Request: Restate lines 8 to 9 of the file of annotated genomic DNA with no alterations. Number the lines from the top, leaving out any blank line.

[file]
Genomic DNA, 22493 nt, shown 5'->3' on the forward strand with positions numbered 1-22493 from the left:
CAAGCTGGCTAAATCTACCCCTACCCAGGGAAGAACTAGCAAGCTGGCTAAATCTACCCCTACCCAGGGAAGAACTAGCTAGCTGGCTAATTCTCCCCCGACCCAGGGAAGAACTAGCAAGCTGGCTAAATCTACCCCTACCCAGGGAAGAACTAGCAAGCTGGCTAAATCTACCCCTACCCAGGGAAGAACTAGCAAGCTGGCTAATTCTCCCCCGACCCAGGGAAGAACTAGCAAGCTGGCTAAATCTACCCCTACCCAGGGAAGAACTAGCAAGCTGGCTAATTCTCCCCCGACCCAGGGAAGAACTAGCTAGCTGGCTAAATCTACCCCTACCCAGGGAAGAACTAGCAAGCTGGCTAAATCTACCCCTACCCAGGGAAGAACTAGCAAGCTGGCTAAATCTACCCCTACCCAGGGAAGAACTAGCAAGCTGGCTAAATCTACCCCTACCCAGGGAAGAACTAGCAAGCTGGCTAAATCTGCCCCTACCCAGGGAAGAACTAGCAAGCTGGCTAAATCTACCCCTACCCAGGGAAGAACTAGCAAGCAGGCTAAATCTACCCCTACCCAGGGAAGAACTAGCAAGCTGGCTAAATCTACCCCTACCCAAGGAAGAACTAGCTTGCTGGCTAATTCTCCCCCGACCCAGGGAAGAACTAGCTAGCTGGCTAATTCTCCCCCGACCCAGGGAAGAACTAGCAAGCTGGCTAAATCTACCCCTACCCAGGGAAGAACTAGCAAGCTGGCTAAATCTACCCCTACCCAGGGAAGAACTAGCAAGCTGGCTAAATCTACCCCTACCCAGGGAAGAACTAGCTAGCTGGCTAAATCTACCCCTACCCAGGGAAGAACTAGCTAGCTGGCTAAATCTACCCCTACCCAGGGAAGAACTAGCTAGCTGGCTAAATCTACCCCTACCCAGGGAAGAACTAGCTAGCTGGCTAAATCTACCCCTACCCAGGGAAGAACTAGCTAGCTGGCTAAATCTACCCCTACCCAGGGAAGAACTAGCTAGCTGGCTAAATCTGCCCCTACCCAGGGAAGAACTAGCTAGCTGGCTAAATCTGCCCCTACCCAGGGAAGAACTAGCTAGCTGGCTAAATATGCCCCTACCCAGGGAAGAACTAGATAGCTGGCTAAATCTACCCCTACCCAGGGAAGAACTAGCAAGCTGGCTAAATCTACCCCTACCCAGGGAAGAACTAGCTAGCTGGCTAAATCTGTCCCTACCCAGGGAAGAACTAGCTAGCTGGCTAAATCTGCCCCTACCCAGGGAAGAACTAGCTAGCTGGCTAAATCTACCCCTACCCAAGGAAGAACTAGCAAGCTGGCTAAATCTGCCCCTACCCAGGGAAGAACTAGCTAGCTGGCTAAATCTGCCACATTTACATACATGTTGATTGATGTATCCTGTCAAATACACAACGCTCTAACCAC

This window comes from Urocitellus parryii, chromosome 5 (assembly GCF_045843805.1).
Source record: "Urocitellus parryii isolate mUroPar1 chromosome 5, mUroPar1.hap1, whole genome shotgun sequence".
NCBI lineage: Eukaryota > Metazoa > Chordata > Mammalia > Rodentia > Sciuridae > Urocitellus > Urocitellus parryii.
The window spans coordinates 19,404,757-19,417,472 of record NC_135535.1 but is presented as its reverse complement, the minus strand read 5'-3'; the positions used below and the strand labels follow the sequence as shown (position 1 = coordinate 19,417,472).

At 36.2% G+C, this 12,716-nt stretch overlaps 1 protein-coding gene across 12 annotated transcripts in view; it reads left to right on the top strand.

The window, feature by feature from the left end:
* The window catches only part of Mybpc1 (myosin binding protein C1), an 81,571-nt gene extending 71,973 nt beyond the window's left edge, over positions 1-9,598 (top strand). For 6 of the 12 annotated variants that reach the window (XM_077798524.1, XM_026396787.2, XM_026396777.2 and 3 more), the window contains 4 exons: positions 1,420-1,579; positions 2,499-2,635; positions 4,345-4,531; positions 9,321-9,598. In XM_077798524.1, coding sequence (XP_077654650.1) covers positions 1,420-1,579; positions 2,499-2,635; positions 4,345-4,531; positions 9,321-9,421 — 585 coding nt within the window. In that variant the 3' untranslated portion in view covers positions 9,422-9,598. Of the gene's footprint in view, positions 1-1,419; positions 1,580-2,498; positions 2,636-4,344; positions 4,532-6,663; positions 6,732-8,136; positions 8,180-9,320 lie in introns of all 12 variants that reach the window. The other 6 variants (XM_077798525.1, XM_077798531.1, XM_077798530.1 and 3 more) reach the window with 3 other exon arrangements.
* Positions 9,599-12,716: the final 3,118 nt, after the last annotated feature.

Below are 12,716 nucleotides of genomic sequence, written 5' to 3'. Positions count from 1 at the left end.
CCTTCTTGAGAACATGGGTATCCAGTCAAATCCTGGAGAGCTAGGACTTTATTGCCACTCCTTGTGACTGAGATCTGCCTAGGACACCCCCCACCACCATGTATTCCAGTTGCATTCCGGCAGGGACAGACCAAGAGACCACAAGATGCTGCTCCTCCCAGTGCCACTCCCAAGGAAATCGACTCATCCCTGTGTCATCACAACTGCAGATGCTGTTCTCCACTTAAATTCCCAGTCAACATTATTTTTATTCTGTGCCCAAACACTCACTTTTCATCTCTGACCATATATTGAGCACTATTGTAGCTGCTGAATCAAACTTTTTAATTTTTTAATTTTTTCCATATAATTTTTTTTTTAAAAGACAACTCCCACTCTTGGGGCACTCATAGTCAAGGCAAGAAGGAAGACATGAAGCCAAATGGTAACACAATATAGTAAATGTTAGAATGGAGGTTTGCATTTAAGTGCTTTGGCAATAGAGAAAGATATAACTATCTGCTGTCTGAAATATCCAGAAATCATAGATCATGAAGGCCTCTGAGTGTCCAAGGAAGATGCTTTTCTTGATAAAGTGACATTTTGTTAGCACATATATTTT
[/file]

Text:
The window, feature by feature from the left end:
* The window catches only part of Mybpc1 (myosin binding protein C1), an 81,571-nt gene extending 71,973 nt beyond the window's left edge, over positions 1-9,598 (top strand). For 6 of the 12 annotated variants that reach the window (XM_077798524.1, XM_026396787.2, XM_026396777.2 and 3 more), the window contains 4 exons: positions 1,420-1,579; positions 2,499-2,635; positions 4,345-4,531; positions 9,321-9,598. In XM_077798524.1, coding sequence (XP_077654650.1) covers positions 1,420-1,579; positions 2,499-2,635; positions 4,345-4,531; positions 9,321-9,421 — 585 coding nt within the window. In that variant the 3' untranslated portion in view covers positions 9,422-9,598. Of the gene's footprint in view, positions 1-1,419; positions 1,580-2,498; positions 2,636-4,344; positions 4,532-6,663; positions 6,732-8,136; positions 8,180-9,320 lie in introns of all 12 variants that reach the window. The other 6 variants (XM_077798525.1, XM_077798531.1, XM_077798530.1 and 3 more) reach the window with 3 other exon arrangements.